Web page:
What's more, many cheeses like mozzarella and cheddar are fermented. And some research, like a March 2018 review in the journal Foods, suggests that fermented dairy may benefit heart health thanks to the potential anti-inflammatory properties, even though it contains saturated fat.
Tips to Include Cheese in a Healthy Diet
You don't have to give it up altogether. Just follow these smart tips for including cheese in a diet that follows the recommendations on limiting saturated fat.
Watch your portions. You can make cheese go a long way by using small amounts — even a half-ounce — of bold-flavored cheeses, like sharp cheddar, feta or blue cheese.
Make it a starring protein. It's so common to build a sandwich with deli meat and cheese, but that's unnecessary, says Young. "Cheese has protein, and you don't need to put it on top of turkey, which also has protein," she says. Instead, go for the occasional cheese sandwich, ideally piled high with veggies.
Balance out your cheese. Mix full-fat varieties with reduced- or low-fat varieties to lower the saturated fat content while still enjoying your favorites, says Young. A reduced-fat slice of cheddar contains 2.7 grams of saturated fat compared to 4 grams in a full-fat slice.
Look at the whole picture. If you're having cheesy pizza, a cheese snack or a cheese sandwich that day, then now isn't the time to also eat a steak, ice cream and have a baked potato with sour cream. Be cognizant of how cheese fits into your overall eats that day — and scale back as necessary.
Try dairy-free alternatives. Plant-based cheeses are having a moment. These look remarkably like cheese and have the melt factor to boot. However, always read the labels. Some brands contain just as much or more saturated fat (from ingredients like coconut oil) as the real deal, and they also may have little to no protein. You'll also want to make sure that the one you choose is fortified with calcium so you reap a similar benefit.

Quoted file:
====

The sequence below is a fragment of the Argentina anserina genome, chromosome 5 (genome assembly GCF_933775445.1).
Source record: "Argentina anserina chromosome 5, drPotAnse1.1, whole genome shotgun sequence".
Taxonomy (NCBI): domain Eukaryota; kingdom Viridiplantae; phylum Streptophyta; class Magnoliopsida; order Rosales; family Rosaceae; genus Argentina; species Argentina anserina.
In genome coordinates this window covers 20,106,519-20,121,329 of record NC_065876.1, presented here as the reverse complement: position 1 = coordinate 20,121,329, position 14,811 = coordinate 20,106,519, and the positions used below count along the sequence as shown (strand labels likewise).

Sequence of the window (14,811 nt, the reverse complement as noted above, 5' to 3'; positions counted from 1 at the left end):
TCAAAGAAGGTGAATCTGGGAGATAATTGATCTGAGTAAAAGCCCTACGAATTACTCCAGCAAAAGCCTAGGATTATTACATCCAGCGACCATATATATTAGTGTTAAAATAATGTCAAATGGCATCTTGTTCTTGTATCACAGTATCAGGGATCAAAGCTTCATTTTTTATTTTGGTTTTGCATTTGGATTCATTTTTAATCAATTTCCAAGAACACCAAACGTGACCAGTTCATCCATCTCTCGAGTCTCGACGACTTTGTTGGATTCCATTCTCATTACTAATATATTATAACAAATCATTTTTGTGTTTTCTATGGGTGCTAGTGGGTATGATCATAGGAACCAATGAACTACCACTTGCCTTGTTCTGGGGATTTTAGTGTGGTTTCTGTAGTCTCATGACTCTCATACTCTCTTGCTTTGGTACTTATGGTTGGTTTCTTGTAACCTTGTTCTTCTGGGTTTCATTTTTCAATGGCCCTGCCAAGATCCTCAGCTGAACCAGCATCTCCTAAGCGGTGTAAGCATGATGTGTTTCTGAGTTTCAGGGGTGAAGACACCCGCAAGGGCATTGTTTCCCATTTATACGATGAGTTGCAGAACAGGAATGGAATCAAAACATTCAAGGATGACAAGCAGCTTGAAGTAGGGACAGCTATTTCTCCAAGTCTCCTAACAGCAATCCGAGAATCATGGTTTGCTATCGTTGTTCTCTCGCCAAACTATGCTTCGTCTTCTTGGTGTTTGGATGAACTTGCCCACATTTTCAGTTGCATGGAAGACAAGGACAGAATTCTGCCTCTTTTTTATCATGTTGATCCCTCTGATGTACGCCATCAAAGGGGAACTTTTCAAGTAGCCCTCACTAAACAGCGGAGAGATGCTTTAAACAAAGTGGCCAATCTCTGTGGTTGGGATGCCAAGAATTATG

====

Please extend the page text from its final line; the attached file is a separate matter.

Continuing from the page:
Sprinkle on nutritional yeast. If you haven't experimented with "nooch" yet, make a beeline for the natural food aisle or bulk bins at your grocer. Nutritional yeast imparts a cheesy flavor to foods. Bob's Red Mill's nooch has an impressive 8 grams of protein one-quarter cup (more than regular cheese!), zero grams of saturated fat and more than 700 percent of your body's daily need for vitamin B12, a nutrient necessary for red blood cell formation, per the NIH. One downside is that it doesn't have calcium, so if you regularly use it as a sub for cheese, make sure you're getting the important mineral elsewhere.
Enjoy mindfully. There's no reason to see cheese as "bad," saturated fat and all. Young suggests making sure you're sitting down when you eat cheese in order to ensure you're fully enjoying it.
- FoodData Central: "Cheddar Cheese"
- FoodData Central: "Swiss Cheeses"
- FoodData Central: "Goat Cheese"
- FoodData Central: "American Cheese"
- FoodData Central: "Mozzarella Cheese"
- FoodData Central: "Provolone Cheese"
- FoodData Central: "Feta Cheese"
- BMJ: “Intake of Individual Saturated Fatty Acids and Risk of Coronary Heart Disease in US Men and Women: Two Prospective Longitudinal Cohort Studies”
- BMJ: "Intake of Saturated and Trans Unsaturated Fatty Acids and Risk of All Cause Mortality, Cardiovascular Disease, and Type 2 Diabetes: Systematic Review and Meta-analysis of Observational Studies”
- Foods: “Dairy Fats and Cardiovascular Disease: Do We Really Need to Be Concerned?”
- NIH: "Vitamin B12"
- American Heart Association: "Saturated Fat"
- AHA: "The American Heart Association Diet and Lifestyle Recommendations"